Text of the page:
- Untill now laughed upon as an environmentalist wet dream, Germany's main power companies now invest real money in a project that could change the face of the Sahara desert. A giant solar energy project in the desert is to provide Europe with 15% of its electricity needs.
This time, it is for real. Twelve major companies in the electricity and finance sectors gathered in Munich to create the foundation "Desertec Industrial Initiative." The euro 400 billion initiative is to secure giant solar energy projects in North Africa.
The consortium includes Germany's most known giant companies, such as Deutsche Bank and Siemens and the country's leading energy companies E.on and RWE. Also Swiss-Swedish ABB is on the team. The German government, eager to become less dependent on Russian gas, has already expressed its support to the initiative.
While Desertec was founded already in 2007, this weekend's development means that the long-known idea finally has been found as realistic by Europe's main companies, now willing to invest in the initiative.
And the initiative has not been scaled down after passing through the capital reality check. Indeed, Desertec aims at starting its first energy production already in 2015. By 2050, some euro 400 billion are to be invested, and by that time Desertec is to provide Europe with some 15 percent of its energy needs.
Saharan solar power thus is seen as the most realistic large-scale energy production that is environmentally friendly and can substitute fossil fuels during the next decades. In addition to meeting environmental demands, it also is to contribute to the economic development of Europe's next door neighbours in North Africa.
Paul van Son, the Dutch CEO of the new consortium, assures that North African states also will get their share of economic and power gains from the giant project. African consumer were to get their fair share of power supply and infrastructure, Mr van Son emphasised. But the relative low population density in North Africa would still give a great power surplus for Europe, Desertec holds.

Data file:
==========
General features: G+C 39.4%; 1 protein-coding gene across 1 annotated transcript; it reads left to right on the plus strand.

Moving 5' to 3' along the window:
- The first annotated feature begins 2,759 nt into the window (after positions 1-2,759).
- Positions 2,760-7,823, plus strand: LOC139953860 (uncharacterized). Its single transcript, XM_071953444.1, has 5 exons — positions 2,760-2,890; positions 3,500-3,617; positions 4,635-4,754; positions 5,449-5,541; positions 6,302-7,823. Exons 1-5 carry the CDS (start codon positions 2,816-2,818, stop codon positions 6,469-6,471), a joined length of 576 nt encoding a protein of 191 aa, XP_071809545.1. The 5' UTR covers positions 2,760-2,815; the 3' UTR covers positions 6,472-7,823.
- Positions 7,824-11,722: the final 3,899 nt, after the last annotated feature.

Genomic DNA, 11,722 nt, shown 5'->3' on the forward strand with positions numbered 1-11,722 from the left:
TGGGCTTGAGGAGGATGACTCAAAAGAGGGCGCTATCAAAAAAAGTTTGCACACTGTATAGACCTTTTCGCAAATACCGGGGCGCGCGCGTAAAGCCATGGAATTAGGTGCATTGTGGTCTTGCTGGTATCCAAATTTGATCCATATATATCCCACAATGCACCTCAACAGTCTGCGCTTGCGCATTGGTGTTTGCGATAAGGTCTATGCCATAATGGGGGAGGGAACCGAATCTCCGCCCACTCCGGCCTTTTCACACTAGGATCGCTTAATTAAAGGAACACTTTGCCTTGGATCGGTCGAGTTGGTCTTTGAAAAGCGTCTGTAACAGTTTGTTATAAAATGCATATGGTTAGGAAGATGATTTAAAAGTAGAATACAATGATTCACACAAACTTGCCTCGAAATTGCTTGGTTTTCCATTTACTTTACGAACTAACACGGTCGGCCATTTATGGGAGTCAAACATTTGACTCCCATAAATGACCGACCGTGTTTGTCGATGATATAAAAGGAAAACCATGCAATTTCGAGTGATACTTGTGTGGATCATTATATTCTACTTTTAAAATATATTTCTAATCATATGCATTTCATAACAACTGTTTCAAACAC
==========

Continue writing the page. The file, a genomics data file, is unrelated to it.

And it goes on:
No decisions have been made yet on where the focal point of solar energy production would be. Plans are for landing power in South Spain, meaning it needs to pass from Morocco over the Straight of Gibraltar. But the vague maps of production indicate that Algeria's, Mauritania's and Mali's vast deserts may become key production sites. Other landing sites could be via South Italy - including Libyan and Egyptian production sites - and Greece.
Technology now was ready to use, the consortium holds. It plans to use improved concentrated solar power technology, which uses the sun to heat water to very high temperatures, fuelling power steam turbines to generate electricity. Giant mirrors are to concentrate solar rays to heat the water. The problem of energy loss on long transport ways to Europe was to be solved by newly developed hi-tech cables that suffer little conductive loss of power.
Desertec's plans have generally been welcomed by the public, politicians and state leaders as an innovative way to secure environmentally sustainable energy for Europe. Several African governments already had indicated their interest is providing production sites, according to Desertec.
Only some development NGOs have warned against a "new solar colonialism." Additionally, some German market analysts during the weekend doubted the giant project could ever be realised. CEO van Son today answered critics saying the Sahara was "a paradise" for solar energy harvesting.
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